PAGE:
Royce responds to Engineering biology Call for Evidence

The Engineering Biology Call for Evidence (closing date 29th September) is being carried out by the Department for Science, Innovation and Technology (DSIT) to inform its development of UK Engineering Biology policy. The Government is clear that Engineering Biology is currently driving extraordinary progress across the bio economy, creating opportunities including replacing petrochemicals, transforming the agricultural sector, and revolutionising healthcare.

Engineering Biology describes the application of engineering principles to biology, enabling the construction of new or redesigned biological systems, such as cells or proteins.

From a materials science perspective, the UK is leading the way in enzyme catalysis, biophysics and biomolecular engineering; indeed researchers at the University of Manchester, where Royce has its Hub, are making significant contributions to catalysis science. Current work is focused in chemicals, materials and fuels, but the technologies being developed show promise in many other areas and applications – particular in the field of life sciences and medical technology. Areas showing particular promise are in biological and self-healing adhesives, sustainable plastics and exciting alternatives to existing materials for example enzyme engineering, re-coding bacteria to create a petrochemical and biological polymers for use drug delivery.

However, Royce has also flagged a continuing theme in such consultations, that the ecosystem for early stage spinouts is underdeveloped. In terms of funding and infrastructure, while we have a number of fantastic partners including the Biotechnology and Biological Sciences Research Council (BBSRC) and the Engineering and Physical Sciences Research Council (EPSRC), the levels and duration of funding fall somewhat short of what we need if we are to see real process and a step-change in innovation.

In terms of important pilot scale assets for developing engineering biology services and products – the equipment and skills needed for running pilots and proof of scalability – there is also room for improvement. There is a huge amount of promising materials science research underway across Engineering Biology – however, much of it is still highly academic nature. The UK needs to create the infrastructure that allows for that commercial translation of key breakthroughs.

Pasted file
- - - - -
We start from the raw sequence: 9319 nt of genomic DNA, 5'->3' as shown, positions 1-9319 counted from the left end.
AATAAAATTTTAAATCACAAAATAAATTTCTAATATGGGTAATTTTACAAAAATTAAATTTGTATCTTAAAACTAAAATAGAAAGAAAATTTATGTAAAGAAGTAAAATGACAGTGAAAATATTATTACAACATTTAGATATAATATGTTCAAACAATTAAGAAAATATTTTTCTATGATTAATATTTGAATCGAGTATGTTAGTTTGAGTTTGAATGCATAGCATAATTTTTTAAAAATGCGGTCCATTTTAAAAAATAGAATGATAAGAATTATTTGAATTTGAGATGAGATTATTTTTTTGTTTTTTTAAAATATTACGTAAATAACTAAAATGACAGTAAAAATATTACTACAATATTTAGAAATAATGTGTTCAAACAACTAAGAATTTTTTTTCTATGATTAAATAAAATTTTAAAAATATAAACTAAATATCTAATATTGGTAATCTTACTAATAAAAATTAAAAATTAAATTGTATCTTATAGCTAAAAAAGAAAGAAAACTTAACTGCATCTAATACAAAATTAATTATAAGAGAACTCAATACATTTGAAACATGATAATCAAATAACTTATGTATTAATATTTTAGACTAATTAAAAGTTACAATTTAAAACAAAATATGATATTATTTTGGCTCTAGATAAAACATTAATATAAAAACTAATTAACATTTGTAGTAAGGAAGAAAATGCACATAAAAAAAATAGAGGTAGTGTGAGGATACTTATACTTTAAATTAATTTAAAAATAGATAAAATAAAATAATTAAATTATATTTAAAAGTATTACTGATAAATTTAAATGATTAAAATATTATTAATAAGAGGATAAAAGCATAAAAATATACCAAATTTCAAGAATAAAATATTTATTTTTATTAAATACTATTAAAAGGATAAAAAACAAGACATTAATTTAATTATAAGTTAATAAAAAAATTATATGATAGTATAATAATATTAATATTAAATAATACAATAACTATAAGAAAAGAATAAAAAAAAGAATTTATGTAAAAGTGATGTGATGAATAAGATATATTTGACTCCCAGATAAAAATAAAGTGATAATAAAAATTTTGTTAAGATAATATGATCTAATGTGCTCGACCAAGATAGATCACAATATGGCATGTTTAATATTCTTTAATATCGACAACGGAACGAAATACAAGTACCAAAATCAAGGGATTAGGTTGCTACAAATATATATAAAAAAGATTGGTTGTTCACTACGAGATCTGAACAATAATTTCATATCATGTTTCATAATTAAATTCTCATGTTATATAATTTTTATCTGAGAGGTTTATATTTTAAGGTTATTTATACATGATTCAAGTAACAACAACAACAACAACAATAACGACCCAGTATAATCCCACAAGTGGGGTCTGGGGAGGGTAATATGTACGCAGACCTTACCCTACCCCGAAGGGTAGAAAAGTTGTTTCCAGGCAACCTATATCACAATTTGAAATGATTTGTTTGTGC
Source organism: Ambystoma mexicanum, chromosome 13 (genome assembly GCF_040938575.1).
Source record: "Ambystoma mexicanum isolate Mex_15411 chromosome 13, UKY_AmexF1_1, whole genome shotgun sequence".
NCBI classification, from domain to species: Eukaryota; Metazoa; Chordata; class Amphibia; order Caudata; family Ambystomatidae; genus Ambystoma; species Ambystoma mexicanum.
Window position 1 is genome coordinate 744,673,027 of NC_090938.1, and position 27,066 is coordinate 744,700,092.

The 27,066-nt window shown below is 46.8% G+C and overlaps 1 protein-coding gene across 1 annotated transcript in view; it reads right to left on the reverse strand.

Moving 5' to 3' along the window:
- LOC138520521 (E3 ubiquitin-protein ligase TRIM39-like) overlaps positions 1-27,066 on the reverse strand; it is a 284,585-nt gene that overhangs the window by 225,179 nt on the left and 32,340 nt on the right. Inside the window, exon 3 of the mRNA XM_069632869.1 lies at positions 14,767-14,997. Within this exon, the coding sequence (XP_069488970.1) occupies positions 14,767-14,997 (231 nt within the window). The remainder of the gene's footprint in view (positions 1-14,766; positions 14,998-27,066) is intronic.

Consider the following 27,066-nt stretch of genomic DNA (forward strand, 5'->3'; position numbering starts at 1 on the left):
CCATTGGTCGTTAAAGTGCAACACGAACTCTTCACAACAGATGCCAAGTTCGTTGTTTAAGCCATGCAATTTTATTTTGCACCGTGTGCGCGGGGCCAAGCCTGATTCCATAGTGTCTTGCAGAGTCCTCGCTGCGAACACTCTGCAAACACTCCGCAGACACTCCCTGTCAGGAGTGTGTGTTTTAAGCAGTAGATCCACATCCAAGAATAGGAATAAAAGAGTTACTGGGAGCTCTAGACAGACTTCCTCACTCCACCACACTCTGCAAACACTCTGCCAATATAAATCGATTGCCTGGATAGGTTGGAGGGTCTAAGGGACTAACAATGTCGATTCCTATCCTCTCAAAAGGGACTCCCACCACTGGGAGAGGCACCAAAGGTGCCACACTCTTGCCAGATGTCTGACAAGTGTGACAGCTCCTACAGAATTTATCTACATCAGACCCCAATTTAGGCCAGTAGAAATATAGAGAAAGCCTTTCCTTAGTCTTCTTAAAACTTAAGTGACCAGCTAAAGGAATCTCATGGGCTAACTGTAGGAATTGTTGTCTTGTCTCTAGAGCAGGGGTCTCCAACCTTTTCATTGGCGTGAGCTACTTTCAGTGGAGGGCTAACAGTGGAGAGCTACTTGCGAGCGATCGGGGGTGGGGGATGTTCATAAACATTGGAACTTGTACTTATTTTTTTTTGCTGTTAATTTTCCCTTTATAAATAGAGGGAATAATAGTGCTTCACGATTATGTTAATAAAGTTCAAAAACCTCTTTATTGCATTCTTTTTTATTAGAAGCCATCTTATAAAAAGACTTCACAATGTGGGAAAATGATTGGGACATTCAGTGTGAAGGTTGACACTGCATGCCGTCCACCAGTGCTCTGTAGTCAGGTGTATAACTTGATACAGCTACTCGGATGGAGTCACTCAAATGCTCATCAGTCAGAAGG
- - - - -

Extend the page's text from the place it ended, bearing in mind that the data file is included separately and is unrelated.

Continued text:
Royce acknowledges that while it offers fantastic, state-of-the-art small-scale facilities to both academic and industrial researchers to test and evaluate materials, it needs to be able to connect into facilities that allow for scale-up – to transition from millilitres to litres.  This would see us taking synthetic biology concepts and translating them into solutions to the problems we are facing as a society – and do this across energy, environment and healthcare. Such investment would also de-risk investment opportunities in this burgeoning technology.

Another critical success factor to ensure we translate research in this field, is the requirement for universal standards and materials verification methods; at the moment Research, Development and Innovation (RDI) teams are working to differing types of levels and standards – Engineering Biology is an emerging technology and it is important we create a level playing field for all.  This will support researchers to demonstrate some real wins to the commercial world, and provide the confidence to drive much needed investment into the types of new products and services that could be truly game-changing. Such universal standards and verification will also help us to combat the insidious problem of so called “greenwashing” – such positive environmental claims would not stand up when held up to uniformly agreed and published standards. Royce is working with NPL to further this ambition.

The newly formed Materials Innovation Leadership Group  which is being facilitated by Royce, will continue to work this up through the newly developing National Materials Innovation Strategy. This will be critical in setting out the recommendations and actions which will help us to deliver a much more joined-up approach across Government, industry and the wider materials community across priority areas of materials science.